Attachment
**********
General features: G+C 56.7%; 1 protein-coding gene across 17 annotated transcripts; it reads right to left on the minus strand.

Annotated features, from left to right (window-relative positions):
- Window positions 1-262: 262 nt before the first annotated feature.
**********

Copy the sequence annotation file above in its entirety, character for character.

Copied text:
General features: G+C 56.7%; 1 protein-coding gene across 17 annotated transcripts; it reads right to left on the minus strand.

Annotated features, from left to right (window-relative positions):
- Window positions 1-262: 262 nt before the first annotated feature.